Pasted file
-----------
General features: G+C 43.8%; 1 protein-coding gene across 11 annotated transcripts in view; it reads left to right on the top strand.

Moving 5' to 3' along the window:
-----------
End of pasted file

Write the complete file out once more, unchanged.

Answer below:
General features: G+C 43.8%; 1 protein-coding gene across 11 annotated transcripts in view; it reads left to right on the top strand.

Moving 5' to 3' along the window: